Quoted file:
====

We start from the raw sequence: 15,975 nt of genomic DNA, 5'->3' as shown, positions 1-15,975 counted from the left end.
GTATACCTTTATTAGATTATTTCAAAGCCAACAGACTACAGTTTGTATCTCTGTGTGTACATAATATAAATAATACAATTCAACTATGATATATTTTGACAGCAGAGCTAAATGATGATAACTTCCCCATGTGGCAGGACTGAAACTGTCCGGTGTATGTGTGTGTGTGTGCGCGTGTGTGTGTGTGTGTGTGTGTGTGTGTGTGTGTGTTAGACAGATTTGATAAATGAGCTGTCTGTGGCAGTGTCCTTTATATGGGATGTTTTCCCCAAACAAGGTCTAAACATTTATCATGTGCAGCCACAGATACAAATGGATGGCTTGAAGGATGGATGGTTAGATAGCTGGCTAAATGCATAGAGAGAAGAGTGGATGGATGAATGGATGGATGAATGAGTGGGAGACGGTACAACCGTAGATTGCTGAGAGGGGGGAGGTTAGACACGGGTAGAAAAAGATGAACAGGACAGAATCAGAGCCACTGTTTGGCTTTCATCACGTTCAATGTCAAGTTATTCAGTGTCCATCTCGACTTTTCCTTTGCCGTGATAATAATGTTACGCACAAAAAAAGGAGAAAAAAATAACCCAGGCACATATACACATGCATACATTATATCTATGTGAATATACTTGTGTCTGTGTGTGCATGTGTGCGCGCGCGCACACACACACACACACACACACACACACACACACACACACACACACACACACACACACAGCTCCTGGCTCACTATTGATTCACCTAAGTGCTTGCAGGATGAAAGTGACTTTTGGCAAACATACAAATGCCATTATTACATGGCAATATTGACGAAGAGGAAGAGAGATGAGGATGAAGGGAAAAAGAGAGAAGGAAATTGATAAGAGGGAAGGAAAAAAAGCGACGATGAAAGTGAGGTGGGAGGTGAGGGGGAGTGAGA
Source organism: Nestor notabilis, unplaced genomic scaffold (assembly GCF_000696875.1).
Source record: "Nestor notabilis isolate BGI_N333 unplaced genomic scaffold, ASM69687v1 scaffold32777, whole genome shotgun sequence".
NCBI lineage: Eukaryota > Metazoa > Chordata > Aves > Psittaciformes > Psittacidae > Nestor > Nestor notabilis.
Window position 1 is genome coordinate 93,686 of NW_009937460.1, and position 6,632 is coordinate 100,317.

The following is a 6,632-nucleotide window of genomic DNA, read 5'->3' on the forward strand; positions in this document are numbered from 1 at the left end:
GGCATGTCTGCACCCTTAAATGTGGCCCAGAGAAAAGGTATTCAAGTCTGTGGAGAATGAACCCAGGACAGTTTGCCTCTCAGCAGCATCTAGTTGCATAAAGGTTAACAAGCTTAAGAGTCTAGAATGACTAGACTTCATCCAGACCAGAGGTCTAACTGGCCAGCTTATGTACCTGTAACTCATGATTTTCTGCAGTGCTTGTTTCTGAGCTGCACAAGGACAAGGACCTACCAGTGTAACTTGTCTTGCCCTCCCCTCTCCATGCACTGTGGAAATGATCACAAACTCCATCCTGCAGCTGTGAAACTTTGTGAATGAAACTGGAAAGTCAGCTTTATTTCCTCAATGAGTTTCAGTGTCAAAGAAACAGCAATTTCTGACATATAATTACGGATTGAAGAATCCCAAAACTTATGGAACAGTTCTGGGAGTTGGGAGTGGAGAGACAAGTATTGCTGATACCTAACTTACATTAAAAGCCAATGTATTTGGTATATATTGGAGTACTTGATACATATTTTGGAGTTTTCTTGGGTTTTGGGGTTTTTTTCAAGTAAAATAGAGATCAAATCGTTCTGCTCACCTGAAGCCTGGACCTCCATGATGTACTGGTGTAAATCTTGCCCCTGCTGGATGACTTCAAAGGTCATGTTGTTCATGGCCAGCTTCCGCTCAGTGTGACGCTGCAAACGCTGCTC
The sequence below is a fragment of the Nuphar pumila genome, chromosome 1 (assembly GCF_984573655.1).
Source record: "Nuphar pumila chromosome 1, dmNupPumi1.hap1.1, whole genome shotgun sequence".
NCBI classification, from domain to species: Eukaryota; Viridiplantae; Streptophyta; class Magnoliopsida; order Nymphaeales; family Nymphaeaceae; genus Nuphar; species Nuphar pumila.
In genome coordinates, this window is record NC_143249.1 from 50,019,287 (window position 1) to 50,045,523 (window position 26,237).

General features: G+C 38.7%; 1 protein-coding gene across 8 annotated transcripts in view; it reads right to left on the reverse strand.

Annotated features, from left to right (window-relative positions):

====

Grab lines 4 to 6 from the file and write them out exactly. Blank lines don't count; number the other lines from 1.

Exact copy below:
Source record: "Nestor notabilis isolate BGI_N333 unplaced genomic scaffold, ASM69687v1 scaffold32777, whole genome shotgun sequence".
NCBI lineage: Eukaryota > Metazoa > Chordata > Aves > Psittaciformes > Psittacidae > Nestor > Nestor notabilis.
Window position 1 is genome coordinate 93,686 of NW_009937460.1, and position 6,632 is coordinate 100,317.